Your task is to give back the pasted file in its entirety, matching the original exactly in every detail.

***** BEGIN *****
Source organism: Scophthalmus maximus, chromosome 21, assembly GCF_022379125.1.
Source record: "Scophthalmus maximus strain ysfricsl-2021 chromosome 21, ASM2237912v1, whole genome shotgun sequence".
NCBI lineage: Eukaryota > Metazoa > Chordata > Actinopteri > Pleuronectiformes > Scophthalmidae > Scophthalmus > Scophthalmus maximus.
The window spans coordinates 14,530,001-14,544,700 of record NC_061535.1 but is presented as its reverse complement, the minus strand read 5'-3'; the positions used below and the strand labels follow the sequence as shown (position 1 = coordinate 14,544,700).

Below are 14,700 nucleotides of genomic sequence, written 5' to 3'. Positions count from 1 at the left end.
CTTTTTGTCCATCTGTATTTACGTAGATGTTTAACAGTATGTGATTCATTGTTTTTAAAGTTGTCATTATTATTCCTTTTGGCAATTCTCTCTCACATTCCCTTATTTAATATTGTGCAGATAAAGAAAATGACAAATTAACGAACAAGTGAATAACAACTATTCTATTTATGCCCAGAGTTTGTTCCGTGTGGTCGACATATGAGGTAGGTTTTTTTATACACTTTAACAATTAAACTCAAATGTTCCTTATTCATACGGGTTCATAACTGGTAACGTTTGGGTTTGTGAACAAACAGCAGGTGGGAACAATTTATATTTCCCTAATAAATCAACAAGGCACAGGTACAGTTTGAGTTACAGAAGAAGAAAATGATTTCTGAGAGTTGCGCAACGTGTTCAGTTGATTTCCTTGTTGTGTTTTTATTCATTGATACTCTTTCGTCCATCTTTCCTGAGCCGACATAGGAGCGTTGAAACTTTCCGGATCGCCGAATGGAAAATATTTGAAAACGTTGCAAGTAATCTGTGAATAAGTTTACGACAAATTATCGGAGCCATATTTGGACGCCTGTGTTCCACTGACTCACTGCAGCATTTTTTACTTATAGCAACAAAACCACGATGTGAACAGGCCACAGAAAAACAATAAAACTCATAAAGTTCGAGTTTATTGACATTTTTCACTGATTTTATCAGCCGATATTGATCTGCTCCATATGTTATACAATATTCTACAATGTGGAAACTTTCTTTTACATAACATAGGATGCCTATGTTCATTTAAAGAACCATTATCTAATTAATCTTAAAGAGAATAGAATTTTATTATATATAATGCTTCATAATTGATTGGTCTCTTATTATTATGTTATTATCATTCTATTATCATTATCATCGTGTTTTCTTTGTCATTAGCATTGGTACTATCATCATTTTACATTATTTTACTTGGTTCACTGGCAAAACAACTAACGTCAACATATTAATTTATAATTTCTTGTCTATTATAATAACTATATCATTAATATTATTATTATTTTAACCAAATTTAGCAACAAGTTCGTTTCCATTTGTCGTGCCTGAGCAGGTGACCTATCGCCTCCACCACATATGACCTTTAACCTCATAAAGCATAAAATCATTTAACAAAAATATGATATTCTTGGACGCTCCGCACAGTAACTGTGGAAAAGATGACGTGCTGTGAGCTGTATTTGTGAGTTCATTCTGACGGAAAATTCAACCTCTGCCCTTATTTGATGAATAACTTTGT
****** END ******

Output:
Source organism: Scophthalmus maximus, chromosome 21, assembly GCF_022379125.1.
Source record: "Scophthalmus maximus strain ysfricsl-2021 chromosome 21, ASM2237912v1, whole genome shotgun sequence".
NCBI lineage: Eukaryota > Metazoa > Chordata > Actinopteri > Pleuronectiformes > Scophthalmidae > Scophthalmus > Scophthalmus maximus.
The window spans coordinates 14,530,001-14,544,700 of record NC_061535.1 but is presented as its reverse complement, the minus strand read 5'-3'; the positions used below and the strand labels follow the sequence as shown (position 1 = coordinate 14,544,700).

Below are 14,700 nucleotides of genomic sequence, written 5' to 3'. Positions count from 1 at the left end.
CTTTTTGTCCATCTGTATTTACGTAGATGTTTAACAGTATGTGATTCATTGTTTTTAAAGTTGTCATTATTATTCCTTTTGGCAATTCTCTCTCACATTCCCTTATTTAATATTGTGCAGATAAAGAAAATGACAAATTAACGAACAAGTGAATAACAACTATTCTATTTATGCCCAGAGTTTGTTCCGTGTGGTCGACATATGAGGTAGGTTTTTTTATACACTTTAACAATTAAACTCAAATGTTCCTTATTCATACGGGTTCATAACTGGTAACGTTTGGGTTTGTGAACAAACAGCAGGTGGGAACAATTTATATTTCCCTAATAAATCAACAAGGCACAGGTACAGTTTGAGTTACAGAAGAAGAAAATGATTTCTGAGAGTTGCGCAACGTGTTCAGTTGATTTCCTTGTTGTGTTTTTATTCATTGATACTCTTTCGTCCATCTTTCCTGAGCCGACATAGGAGCGTTGAAACTTTCCGGATCGCCGAATGGAAAATATTTGAAAACGTTGCAAGTAATCTGTGAATAAGTTTACGACAAATTATCGGAGCCATATTTGGACGCCTGTGTTCCACTGACTCACTGCAGCATTTTTTACTTATAGCAACAAAACCACGATGTGAACAGGCCACAGAAAAACAATAAAACTCATAAAGTTCGAGTTTATTGACATTTTTCACTGATTTTATCAGCCGATATTGATCTGCTCCATATGTTATACAATATTCTACAATGTGGAAACTTTCTTTTACATAACATAGGATGCCTATGTTCATTTAAAGAACCATTATCTAATTAATCTTAAAGAGAATAGAATTTTATTATATATAATGCTTCATAATTGATTGGTCTCTTATTATTATGTTATTATCATTCTATTATCATTATCATCGTGTTTTCTTTGTCATTAGCATTGGTACTATCATCATTTTACATTATTTTACTTGGTTCACTGGCAAAACAACTAACGTCAACATATTAATTTATAATTTCTTGTCTATTATAATAACTATATCATTAATATTATTATTATTTTAACCAAATTTAGCAACAAGTTCGTTTCCATTTGTCGTGCCTGAGCAGGTGACCTATCGCCTCCACCACATATGACCTTTAACCTCATAAAGCATAAAATCATTTAACAAAAATATGATATTCTTGGACGCTCCGCACAGTAACTGTGGAAAAGATGACGTGCTGTGAGCTGTATTTGTGAGTTCATTCTGACGGAAAATTCAACCTCTGCCCTTATTTGATGAATAACTTTGT